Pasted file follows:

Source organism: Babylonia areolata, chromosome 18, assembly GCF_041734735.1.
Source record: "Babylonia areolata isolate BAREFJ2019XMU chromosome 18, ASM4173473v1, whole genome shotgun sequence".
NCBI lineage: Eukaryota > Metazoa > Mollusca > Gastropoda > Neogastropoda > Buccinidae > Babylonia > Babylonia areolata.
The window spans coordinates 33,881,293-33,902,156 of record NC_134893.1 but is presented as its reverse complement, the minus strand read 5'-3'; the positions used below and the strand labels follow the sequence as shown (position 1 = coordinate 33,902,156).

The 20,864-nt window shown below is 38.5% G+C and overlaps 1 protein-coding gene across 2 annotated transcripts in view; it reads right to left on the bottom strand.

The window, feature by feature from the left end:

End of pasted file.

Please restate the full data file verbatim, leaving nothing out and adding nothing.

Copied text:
Source organism: Babylonia areolata, chromosome 18, assembly GCF_041734735.1.
Source record: "Babylonia areolata isolate BAREFJ2019XMU chromosome 18, ASM4173473v1, whole genome shotgun sequence".
NCBI lineage: Eukaryota > Metazoa > Mollusca > Gastropoda > Neogastropoda > Buccinidae > Babylonia > Babylonia areolata.
The window spans coordinates 33,881,293-33,902,156 of record NC_134893.1 but is presented as its reverse complement, the minus strand read 5'-3'; the positions used below and the strand labels follow the sequence as shown (position 1 = coordinate 33,902,156).

The 20,864-nt window shown below is 38.5% G+C and overlaps 1 protein-coding gene across 2 annotated transcripts in view; it reads right to left on the bottom strand.

The window, feature by feature from the left end: